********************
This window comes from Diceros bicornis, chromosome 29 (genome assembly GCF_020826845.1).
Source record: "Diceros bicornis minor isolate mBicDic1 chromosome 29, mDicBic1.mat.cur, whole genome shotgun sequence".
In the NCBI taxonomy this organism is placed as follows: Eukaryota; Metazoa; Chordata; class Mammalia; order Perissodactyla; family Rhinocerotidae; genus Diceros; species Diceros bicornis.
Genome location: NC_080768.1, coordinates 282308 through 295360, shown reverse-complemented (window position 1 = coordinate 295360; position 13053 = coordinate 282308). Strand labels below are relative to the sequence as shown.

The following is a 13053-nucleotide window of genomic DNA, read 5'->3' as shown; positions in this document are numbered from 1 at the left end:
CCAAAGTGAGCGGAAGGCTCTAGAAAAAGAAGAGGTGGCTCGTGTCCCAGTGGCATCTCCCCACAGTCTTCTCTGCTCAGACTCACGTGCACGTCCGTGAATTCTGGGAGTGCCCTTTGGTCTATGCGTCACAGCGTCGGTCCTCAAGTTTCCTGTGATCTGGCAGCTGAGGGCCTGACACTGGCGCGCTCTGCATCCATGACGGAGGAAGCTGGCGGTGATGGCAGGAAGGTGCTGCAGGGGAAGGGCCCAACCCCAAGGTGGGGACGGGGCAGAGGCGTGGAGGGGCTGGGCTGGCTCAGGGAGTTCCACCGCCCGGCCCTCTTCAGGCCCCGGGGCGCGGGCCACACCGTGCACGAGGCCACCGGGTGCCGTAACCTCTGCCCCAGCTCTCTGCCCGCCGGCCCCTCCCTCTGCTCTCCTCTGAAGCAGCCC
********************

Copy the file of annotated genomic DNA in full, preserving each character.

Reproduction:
This window comes from Diceros bicornis, chromosome 29 (genome assembly GCF_020826845.1).
Source record: "Diceros bicornis minor isolate mBicDic1 chromosome 29, mDicBic1.mat.cur, whole genome shotgun sequence".
In the NCBI taxonomy this organism is placed as follows: Eukaryota; Metazoa; Chordata; class Mammalia; order Perissodactyla; family Rhinocerotidae; genus Diceros; species Diceros bicornis.
Genome location: NC_080768.1, coordinates 282308 through 295360, shown reverse-complemented (window position 1 = coordinate 295360; position 13053 = coordinate 282308). Strand labels below are relative to the sequence as shown.

The following is a 13053-nucleotide window of genomic DNA, read 5'->3' as shown; positions in this document are numbered from 1 at the left end:
CCAAAGTGAGCGGAAGGCTCTAGAAAAAGAAGAGGTGGCTCGTGTCCCAGTGGCATCTCCCCACAGTCTTCTCTGCTCAGACTCACGTGCACGTCCGTGAATTCTGGGAGTGCCCTTTGGTCTATGCGTCACAGCGTCGGTCCTCAAGTTTCCTGTGATCTGGCAGCTGAGGGCCTGACACTGGCGCGCTCTGCATCCATGACGGAGGAAGCTGGCGGTGATGGCAGGAAGGTGCTGCAGGGGAAGGGCCCAACCCCAAGGTGGGGACGGGGCAGAGGCGTGGAGGGGCTGGGCTGGCTCAGGGAGTTCCACCGCCCGGCCCTCTTCAGGCCCCGGGGCGCGGGCCACACCGTGCACGAGGCCACCGGGTGCCGTAACCTCTGCCCCAGCTCTCTGCCCGCCGGCCCCTCCCTCTGCTCTCCTCTGAAGCAGCCC